From the corner of my eye, I saw a tall woman walking aimlessly. She had been in the church, bony shoulders shaking with loud sobs. John's mother waved at her. "Melinda! Melinda! Have you met John's girlfriend?"
Aunt Melinda came up to me, and put her face unusually close to mine. I could see my greasy nose reflected on her glasses. "Who are you?" she asked me.
"John's girlfriend," his mother said again. "They live in Brooklyn. She tells me that their neighborhood is affordable now, but in another two years, they'll probably have to move. Isn't it a wonder how these kids survive in such an expensive city?"
Aunt Melinda nodded politely and walked away.
In Sanskrit, an avatar is a god who manifests on the earthly plane. And, in some way, aren't we all gods online? With limitless power to create, modify, and delete, with the click of a profile button? Maybe that's why the term was appropriated by science fiction, and is now what we call one's online self. That's why I chose "Avatar Koo" as my pen name. Until James Cameron came along, most people assumed Avatar was a made-up name. Others smiled and said, "How very meta." I felt so clever. But as I contemplated using my real name online, I didn't feel clever — I felt terrified.
I didn't want Google to put both names together, forever and forever. I wondered how others, especially women, had been bold enough to transgress polite conversation about sex and relationships. I had admired bloggers who dared face the judgments of the online mob. I'd read brave essays and books, their words often blushing, barely able make eye contact, lighting up cigarette after cigarette in an effort to seem invulnerable. Yet their hearts were still right there on their sleeves.
Of course, those writers got nasty comments. That was easy to predict. But the real revelation was that there were also many comments that mirrored my own feelings: thank you thank you thank you. Because you said it first, now the rest of us feel brave enough to say it too.
John constantly asked me, "Why the hell do you need to write about sex? Don't you see that you're attracting bad attention? Is that what you want?"
No, I didn't want that sort of attention. It's not fun being called a narcissist or attention whore. But so many other women have faced far worse than I have. I was hiding behind their strong bodies. When I brooded too long, I saw a wall of eyes, staring at me, whispering: we can see who you really are now.
As an introvert, I've always found writing safe and intuitive. No need to keep up with the timing of face-to-face conversation. No worries of losing that moment, or barging in at the wrong time. No need to hold uncomfortable eye contact. Body language is negated. When a boyfriend of mine died violently a few years ago, most of my friends avoided me. When I spoke, I confused myself. I've never had the necessary social skills for moments like that. But when I wrote about it, I could finally understand some of what I really wanted to say. And when I shared my writing, there was always one person who said, "I understand you. And I think you would understand me."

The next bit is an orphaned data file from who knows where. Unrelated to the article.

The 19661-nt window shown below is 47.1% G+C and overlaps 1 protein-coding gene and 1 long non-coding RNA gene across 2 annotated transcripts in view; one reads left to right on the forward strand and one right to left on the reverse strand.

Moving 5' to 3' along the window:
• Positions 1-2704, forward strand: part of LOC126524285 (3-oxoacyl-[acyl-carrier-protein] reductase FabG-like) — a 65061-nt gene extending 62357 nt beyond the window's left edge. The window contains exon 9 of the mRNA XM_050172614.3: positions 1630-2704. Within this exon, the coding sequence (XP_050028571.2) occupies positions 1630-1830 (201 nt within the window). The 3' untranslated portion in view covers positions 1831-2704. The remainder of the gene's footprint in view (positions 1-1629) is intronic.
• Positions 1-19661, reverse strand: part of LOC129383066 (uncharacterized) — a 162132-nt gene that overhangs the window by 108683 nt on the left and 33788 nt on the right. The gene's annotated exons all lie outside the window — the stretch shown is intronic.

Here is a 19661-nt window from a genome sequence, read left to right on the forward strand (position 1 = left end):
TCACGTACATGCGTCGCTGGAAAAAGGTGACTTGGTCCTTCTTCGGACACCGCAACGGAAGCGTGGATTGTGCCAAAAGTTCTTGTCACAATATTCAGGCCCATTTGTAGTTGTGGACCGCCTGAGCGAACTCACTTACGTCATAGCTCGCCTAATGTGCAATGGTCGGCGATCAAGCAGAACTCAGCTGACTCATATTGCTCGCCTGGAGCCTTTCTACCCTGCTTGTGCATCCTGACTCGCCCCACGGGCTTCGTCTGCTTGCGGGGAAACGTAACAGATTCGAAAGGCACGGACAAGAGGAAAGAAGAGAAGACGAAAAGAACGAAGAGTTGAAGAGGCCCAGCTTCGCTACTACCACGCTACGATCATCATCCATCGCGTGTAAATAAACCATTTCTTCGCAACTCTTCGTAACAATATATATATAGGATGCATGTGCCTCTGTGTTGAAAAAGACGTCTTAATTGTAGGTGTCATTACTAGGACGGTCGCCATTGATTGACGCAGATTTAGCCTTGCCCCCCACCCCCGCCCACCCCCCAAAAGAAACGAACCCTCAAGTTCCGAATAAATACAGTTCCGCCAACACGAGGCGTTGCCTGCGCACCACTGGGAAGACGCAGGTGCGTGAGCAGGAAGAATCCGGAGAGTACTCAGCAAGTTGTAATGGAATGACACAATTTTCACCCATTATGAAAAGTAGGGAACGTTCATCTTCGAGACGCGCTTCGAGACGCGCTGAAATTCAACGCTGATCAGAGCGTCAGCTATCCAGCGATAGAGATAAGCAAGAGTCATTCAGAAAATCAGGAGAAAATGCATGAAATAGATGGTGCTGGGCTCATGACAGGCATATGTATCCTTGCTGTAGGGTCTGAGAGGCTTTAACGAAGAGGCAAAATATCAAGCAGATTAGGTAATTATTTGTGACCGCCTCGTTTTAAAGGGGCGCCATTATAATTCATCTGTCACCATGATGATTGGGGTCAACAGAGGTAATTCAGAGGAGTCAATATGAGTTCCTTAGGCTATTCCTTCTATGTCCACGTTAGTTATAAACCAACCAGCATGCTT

It gradually began to dawn on me why I couldn't relate to people like Tila Tequila. Not because she craved attention — I need it as much as anyone. My lizard brain certainly feels a sense of biological relief, especially when receiving positive recognition. No, I couldn't relate to Tila because I felt as though she (like many others) preferred the connection to be funneled one-way, from others to her. That seemed so lonely to me.
The letter was written on floral stationary, in round and wobbly handwriting. This was Aunt Melinda's Christmas note to us.
John was livid. "She doesn't even know you! She just hears that we live together… who does she think she is? She's batshit crazy! I'm going to call my mom and let her know that Melinda is trying to cause drama…"
By this time, I had stopped detailing our sex life on Twitter. Or anywhere, really. As they say, the first time you see a unicorn on your lawn, it's a miracle. The hundredth time you see that unicorn, it's just another fancy horse. Documenting sex had become monotonous; discussing the complexities of our emotional bond was far more interesting.
"Why?" I asked. "It's not like Melinda will change her mind."
"But she's making it sound like our relationship is wrong and dirty. And it's not." John took my hand. "It's. Not."
"I agree. How can it be wrong and dirty if you're willing to schlep through snow so I don't have to pick up our laundry?"
"I'm being serious."
"Me too." We had had this conversation a million times before. But this time, it felt different. "No matter what, people are going to judge. It will never end."
He looked down at the frilly note. The words that condemned me without knowing me. When he finally looked back at me, I could tell he understood it all.
"They will, won't they?" John put the letter up on the fridge with my Hello Kitty ballerina magnet. "Whether you live your life exactly as they want, or exactly as you want."
I said, "I want to use my real name now."
Under the fluorescent glow of the kitchen light, John smiled at me. "Good."